Tag Archive for: AgriSolar

This paper presents a novel 3D agrovoltaic modelling tool developed in python which enables technical and economical evaluation of potential agrovoltaic designs. It has been designed and applied for fruit crops which typically have a crucial flowering period. To illustrate the potential of this tool, a case study for pear trees in Bierbeek, Belgium is shown. While many geometrical parameters of agrovoltaic systems are fixed in practice, however, there is also the need to model the impact of PV modules on the tree light interception. The results of the modelling show that the amount of solar radiation depends on the modules used, with semi-transparent modules offering better light distribution and reduced crop loss. Based on the modelling, a prototype agrovoltaic set-up with pear trees and semitransparent modules has been built in Bierbeek, Belgium.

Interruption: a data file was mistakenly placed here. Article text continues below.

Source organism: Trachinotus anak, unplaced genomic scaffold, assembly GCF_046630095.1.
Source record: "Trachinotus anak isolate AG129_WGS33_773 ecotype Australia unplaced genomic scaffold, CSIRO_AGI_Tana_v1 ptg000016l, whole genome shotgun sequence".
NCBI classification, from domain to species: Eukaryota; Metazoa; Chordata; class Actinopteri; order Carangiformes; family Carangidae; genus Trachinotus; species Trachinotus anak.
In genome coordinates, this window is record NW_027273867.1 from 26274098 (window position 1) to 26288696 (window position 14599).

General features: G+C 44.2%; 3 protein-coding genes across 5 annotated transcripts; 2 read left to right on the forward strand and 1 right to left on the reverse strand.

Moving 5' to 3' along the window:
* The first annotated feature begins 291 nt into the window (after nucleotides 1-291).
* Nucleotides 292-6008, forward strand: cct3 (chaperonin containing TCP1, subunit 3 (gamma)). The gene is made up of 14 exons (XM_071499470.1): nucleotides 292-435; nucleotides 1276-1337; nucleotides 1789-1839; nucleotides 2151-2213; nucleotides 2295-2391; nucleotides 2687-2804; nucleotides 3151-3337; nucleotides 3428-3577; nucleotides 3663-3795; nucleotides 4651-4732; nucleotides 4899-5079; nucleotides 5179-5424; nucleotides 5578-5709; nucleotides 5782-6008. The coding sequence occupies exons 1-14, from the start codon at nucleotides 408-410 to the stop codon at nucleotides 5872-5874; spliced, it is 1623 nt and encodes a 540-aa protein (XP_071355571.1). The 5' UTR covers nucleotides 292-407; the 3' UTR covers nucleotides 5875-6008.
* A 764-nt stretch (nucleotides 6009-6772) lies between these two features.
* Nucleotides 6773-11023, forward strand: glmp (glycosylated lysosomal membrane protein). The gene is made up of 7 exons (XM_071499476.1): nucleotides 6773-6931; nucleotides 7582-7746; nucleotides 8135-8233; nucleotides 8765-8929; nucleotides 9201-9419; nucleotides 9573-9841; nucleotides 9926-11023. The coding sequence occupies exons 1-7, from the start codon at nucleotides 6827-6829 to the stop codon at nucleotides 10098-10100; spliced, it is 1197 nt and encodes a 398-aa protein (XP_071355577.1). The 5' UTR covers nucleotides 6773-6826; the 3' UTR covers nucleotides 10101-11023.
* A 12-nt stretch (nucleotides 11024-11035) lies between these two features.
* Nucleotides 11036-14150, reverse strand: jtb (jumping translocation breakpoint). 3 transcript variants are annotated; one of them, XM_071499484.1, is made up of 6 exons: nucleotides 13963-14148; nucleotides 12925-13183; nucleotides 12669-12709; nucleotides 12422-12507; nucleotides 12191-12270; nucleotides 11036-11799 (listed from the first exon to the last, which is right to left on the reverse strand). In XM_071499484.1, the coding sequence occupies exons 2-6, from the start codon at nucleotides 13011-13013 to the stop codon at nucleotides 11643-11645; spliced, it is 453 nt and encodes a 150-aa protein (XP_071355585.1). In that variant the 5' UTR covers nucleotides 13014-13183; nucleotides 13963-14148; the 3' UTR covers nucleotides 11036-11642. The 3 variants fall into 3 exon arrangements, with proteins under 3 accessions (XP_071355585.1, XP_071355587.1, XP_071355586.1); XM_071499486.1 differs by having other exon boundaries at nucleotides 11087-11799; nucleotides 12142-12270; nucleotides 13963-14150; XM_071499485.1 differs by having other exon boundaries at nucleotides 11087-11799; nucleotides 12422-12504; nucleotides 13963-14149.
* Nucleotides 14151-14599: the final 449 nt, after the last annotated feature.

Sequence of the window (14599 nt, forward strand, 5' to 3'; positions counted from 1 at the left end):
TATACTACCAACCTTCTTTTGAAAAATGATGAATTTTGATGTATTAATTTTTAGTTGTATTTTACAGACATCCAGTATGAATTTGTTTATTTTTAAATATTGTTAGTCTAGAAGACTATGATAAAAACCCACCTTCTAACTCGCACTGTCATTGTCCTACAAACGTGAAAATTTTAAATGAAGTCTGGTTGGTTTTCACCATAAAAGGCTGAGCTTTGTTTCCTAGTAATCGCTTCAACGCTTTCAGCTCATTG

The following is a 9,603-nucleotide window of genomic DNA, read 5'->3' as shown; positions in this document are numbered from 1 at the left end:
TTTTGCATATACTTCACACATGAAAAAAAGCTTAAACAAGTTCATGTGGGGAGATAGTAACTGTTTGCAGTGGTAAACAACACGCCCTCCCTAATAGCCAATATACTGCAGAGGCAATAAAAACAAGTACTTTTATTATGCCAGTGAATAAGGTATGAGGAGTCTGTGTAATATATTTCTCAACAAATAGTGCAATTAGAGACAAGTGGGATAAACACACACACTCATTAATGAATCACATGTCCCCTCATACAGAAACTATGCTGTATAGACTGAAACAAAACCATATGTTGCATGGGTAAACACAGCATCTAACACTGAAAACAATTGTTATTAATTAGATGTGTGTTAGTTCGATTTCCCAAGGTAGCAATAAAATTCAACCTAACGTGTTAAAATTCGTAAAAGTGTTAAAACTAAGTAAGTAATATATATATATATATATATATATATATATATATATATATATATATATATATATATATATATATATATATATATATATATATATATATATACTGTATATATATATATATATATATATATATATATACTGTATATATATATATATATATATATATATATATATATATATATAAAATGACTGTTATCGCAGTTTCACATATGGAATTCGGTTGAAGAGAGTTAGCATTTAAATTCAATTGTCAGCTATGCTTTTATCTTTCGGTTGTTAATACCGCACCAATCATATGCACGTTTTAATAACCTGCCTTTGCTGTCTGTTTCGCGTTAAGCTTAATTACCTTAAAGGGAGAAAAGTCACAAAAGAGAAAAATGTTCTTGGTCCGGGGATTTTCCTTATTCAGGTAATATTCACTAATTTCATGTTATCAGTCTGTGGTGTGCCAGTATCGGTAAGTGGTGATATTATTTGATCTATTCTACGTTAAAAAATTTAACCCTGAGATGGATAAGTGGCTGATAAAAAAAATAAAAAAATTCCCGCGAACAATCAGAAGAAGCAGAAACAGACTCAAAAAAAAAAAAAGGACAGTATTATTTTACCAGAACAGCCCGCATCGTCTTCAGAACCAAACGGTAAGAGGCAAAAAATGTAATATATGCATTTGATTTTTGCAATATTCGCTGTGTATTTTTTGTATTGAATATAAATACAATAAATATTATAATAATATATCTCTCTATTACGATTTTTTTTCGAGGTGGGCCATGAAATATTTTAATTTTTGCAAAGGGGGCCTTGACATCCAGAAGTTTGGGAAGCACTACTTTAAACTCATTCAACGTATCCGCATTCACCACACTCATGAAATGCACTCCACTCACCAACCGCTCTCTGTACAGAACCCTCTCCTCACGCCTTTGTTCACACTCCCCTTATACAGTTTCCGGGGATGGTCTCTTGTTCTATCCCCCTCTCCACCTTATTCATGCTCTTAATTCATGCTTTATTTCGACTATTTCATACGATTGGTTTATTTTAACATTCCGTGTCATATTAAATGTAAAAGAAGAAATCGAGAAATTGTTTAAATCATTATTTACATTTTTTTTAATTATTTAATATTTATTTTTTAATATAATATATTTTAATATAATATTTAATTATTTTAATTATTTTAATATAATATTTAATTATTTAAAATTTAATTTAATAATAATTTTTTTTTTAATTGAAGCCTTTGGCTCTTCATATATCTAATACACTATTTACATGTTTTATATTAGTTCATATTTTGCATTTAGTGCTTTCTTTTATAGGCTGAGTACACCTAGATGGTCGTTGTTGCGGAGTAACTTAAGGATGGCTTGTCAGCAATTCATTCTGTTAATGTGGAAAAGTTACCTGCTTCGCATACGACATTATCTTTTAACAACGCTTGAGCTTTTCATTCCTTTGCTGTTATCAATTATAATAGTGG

A slide presentation by Ku Leuven focusing on suitable sites for agrivoltaics in a pear orchard.